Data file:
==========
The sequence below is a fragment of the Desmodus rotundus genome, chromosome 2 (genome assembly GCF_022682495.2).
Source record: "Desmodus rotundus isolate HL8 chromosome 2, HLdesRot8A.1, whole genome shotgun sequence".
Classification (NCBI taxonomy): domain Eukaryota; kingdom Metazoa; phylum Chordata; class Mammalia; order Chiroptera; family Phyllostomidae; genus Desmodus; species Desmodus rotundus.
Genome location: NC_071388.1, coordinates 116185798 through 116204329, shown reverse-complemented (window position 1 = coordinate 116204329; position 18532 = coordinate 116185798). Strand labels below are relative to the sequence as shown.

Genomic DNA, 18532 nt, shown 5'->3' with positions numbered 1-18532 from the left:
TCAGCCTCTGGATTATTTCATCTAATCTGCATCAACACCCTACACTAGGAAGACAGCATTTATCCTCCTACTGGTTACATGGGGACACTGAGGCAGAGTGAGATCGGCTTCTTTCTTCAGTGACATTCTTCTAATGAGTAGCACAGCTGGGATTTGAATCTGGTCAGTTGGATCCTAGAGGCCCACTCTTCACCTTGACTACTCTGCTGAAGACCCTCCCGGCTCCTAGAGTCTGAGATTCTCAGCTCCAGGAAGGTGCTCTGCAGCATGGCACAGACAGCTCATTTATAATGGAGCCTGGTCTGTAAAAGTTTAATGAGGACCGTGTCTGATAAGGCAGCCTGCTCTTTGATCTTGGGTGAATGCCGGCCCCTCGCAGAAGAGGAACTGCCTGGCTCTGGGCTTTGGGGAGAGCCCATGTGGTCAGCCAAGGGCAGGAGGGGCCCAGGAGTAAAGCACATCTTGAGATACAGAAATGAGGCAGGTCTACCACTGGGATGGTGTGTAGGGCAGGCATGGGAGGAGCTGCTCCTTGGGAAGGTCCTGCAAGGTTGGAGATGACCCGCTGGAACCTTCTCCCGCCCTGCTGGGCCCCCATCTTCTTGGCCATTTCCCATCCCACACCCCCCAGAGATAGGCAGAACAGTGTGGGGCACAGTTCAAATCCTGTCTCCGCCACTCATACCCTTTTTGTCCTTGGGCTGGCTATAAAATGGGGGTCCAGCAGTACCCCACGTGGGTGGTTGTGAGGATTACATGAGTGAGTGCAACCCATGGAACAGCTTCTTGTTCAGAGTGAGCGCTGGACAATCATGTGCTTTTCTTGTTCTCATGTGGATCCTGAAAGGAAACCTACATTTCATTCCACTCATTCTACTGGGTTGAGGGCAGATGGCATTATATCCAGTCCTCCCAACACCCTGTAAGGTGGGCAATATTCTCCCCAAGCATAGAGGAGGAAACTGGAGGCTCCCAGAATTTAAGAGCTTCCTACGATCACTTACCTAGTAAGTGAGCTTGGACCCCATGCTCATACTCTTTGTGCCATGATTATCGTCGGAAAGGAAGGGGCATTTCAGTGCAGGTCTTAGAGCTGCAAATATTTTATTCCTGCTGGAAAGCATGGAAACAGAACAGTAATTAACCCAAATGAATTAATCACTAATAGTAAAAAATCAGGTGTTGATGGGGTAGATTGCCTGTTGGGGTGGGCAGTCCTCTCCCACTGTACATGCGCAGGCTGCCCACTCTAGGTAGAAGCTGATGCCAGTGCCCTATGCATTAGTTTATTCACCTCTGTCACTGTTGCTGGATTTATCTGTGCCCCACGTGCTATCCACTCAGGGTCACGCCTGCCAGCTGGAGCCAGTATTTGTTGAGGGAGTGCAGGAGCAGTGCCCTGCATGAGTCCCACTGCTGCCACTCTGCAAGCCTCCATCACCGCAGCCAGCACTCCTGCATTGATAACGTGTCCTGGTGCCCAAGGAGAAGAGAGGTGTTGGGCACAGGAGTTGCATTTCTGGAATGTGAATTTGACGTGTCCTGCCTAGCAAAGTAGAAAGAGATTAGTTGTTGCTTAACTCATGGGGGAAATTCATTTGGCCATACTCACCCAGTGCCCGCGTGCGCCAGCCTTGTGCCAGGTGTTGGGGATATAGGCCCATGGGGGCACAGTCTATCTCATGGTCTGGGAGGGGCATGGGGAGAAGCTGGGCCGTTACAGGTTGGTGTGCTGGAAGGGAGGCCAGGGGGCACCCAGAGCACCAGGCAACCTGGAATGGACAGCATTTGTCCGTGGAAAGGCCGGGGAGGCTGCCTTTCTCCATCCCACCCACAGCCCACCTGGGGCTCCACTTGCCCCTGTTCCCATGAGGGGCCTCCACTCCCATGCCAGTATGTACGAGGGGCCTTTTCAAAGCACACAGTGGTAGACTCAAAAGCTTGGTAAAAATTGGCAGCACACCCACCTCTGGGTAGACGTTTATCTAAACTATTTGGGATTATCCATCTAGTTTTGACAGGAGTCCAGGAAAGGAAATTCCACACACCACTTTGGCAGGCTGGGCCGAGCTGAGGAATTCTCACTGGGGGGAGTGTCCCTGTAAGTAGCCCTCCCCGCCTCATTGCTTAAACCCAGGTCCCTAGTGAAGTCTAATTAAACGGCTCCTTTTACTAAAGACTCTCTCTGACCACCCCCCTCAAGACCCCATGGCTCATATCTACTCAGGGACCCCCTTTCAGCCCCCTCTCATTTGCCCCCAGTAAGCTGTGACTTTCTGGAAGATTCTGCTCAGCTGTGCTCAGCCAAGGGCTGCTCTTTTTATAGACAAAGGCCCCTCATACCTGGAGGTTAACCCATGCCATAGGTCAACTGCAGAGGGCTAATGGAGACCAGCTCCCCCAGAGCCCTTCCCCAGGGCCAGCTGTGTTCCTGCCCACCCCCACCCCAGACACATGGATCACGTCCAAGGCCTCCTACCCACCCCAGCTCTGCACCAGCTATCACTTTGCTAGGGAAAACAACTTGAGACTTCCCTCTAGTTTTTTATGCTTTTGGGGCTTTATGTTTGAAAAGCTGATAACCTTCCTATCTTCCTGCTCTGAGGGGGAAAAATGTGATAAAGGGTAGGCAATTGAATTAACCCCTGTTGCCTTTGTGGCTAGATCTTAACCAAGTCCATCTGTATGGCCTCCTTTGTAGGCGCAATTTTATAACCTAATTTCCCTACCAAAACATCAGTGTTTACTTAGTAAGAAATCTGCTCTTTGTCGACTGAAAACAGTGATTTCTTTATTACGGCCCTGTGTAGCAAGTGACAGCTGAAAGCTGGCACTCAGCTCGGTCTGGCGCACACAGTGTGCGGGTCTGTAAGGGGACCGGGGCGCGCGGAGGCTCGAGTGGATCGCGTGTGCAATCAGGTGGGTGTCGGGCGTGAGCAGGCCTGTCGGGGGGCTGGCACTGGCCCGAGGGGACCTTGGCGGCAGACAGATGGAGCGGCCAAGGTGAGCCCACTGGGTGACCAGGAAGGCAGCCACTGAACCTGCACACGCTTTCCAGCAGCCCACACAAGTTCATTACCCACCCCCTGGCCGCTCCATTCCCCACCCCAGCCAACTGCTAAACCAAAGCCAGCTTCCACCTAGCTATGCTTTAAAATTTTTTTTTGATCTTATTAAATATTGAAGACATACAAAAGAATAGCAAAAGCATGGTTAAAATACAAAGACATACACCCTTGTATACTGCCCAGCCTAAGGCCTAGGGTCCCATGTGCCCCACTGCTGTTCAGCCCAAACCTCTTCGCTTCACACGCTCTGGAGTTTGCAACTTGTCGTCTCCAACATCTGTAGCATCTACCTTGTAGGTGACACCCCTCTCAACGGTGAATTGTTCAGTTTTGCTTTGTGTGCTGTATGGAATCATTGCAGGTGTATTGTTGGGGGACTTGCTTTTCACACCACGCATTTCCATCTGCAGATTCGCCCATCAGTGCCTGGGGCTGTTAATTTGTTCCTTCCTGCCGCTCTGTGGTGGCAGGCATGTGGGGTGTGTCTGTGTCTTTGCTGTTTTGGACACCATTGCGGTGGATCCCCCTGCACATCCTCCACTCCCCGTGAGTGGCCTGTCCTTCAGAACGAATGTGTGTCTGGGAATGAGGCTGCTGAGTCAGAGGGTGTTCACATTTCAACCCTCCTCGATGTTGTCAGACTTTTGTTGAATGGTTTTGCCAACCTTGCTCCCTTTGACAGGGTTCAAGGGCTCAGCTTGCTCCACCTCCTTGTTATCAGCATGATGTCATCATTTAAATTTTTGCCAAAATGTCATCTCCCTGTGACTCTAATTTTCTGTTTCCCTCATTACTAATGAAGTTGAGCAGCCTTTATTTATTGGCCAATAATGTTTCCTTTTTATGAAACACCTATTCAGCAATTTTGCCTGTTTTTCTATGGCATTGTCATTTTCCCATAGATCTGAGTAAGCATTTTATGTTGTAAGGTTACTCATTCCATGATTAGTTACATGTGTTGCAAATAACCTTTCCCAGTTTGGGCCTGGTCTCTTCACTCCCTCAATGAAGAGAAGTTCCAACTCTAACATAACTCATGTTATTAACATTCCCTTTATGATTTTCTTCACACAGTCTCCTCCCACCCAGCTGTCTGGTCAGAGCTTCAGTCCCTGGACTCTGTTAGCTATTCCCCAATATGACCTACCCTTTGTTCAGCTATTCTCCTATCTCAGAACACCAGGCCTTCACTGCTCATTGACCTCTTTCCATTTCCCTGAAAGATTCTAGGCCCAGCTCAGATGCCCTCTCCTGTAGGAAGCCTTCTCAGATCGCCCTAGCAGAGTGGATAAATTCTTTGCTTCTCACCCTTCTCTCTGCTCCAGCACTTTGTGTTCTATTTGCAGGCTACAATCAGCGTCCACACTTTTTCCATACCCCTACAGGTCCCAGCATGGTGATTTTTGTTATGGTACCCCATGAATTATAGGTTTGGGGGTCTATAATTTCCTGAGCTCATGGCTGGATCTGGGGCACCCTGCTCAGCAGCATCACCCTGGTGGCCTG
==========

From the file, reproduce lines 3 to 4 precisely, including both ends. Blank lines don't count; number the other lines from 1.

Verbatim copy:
Classification (NCBI taxonomy): domain Eukaryota; kingdom Metazoa; phylum Chordata; class Mammalia; order Chiroptera; family Phyllostomidae; genus Desmodus; species Desmodus rotundus.
Genome location: NC_071388.1, coordinates 116185798 through 116204329, shown reverse-complemented (window position 1 = coordinate 116204329; position 18532 = coordinate 116185798). Strand labels below are relative to the sequence as shown.